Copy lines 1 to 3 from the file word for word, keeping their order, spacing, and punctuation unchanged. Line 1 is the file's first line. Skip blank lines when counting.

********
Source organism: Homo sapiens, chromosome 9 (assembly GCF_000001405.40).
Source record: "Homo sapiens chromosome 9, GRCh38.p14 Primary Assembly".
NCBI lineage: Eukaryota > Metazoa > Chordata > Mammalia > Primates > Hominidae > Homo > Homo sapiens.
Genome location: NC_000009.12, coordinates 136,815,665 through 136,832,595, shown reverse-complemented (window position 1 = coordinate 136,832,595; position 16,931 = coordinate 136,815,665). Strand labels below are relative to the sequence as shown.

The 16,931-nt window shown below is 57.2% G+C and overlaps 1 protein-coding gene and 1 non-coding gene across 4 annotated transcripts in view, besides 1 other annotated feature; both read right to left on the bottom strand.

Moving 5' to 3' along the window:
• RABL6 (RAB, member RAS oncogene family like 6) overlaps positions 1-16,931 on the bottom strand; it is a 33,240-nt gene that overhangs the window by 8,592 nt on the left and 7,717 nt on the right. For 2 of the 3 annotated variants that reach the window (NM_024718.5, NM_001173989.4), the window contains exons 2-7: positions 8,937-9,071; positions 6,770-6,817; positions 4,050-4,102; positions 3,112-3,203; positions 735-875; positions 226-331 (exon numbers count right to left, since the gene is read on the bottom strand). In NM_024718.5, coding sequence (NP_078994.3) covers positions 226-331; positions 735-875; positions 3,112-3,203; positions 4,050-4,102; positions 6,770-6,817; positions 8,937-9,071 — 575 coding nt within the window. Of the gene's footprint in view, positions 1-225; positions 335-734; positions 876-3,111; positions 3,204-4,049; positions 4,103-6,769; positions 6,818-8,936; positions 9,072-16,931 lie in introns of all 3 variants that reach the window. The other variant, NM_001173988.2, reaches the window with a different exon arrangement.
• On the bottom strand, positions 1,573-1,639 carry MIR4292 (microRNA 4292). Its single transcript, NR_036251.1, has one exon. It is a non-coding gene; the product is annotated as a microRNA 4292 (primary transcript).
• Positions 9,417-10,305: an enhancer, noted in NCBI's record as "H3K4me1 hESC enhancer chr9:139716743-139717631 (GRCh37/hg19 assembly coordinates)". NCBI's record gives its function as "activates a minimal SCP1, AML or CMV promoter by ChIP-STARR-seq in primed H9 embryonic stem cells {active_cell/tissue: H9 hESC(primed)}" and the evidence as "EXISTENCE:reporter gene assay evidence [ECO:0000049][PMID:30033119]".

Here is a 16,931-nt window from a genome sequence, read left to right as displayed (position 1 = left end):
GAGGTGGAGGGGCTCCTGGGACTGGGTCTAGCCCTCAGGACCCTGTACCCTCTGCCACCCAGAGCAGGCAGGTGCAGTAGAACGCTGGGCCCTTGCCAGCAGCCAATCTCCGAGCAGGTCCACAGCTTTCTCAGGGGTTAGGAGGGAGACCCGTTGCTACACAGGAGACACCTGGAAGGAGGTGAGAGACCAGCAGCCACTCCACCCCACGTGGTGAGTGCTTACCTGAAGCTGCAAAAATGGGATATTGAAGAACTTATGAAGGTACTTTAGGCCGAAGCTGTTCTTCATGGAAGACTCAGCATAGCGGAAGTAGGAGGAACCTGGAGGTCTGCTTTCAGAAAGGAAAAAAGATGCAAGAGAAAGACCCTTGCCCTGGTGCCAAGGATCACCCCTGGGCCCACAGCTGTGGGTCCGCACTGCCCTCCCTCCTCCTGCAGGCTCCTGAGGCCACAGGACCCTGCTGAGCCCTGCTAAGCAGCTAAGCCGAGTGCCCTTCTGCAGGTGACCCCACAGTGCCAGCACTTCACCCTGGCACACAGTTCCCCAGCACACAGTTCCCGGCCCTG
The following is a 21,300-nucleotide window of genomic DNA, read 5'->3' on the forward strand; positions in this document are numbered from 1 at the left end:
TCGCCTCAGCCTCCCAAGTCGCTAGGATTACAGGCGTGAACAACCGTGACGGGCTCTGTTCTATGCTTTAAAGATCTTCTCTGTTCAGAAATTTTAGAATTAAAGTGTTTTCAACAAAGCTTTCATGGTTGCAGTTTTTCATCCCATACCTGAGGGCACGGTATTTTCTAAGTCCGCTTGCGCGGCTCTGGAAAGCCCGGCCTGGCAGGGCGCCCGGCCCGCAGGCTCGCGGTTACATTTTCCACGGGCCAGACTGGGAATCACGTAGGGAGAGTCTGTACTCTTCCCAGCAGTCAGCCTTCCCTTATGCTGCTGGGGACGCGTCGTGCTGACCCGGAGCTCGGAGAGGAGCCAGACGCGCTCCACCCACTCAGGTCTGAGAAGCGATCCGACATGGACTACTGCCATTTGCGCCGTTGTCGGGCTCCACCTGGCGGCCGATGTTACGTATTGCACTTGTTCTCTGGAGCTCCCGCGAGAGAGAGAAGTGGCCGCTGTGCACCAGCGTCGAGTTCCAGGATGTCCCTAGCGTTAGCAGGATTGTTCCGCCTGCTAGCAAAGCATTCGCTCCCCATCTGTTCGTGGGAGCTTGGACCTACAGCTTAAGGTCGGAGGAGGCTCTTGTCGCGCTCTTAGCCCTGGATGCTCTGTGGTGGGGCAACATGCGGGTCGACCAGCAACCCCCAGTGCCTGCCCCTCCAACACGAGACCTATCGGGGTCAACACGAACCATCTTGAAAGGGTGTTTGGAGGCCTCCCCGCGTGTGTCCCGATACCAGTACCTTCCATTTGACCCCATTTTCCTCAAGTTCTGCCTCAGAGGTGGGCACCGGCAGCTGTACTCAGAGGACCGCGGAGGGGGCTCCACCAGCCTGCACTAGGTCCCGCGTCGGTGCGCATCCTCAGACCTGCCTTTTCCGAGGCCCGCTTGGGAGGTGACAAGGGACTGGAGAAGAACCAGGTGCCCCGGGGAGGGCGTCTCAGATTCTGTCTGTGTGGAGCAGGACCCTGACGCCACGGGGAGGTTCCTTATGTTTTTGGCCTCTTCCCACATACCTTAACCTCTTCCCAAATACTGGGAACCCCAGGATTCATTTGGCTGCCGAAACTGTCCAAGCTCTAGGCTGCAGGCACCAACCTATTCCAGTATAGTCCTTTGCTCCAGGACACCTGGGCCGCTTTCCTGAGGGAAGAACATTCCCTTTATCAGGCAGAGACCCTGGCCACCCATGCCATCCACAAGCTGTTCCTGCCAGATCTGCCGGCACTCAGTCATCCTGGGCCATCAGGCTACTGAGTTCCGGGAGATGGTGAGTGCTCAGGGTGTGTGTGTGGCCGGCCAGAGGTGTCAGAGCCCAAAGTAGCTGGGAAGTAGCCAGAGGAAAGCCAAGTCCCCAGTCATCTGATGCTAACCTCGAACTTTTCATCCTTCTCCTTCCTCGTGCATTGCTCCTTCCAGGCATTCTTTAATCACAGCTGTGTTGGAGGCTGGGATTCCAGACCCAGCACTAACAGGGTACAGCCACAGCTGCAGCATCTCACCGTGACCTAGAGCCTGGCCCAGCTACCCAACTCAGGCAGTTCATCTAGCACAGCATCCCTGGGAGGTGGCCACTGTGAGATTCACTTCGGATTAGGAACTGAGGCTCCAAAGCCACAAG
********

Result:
Source organism: Homo sapiens, chromosome 9 (assembly GCF_000001405.40).
Source record: "Homo sapiens chromosome 9, GRCh38.p14 Primary Assembly".
NCBI lineage: Eukaryota > Metazoa > Chordata > Mammalia > Primates > Hominidae > Homo > Homo sapiens.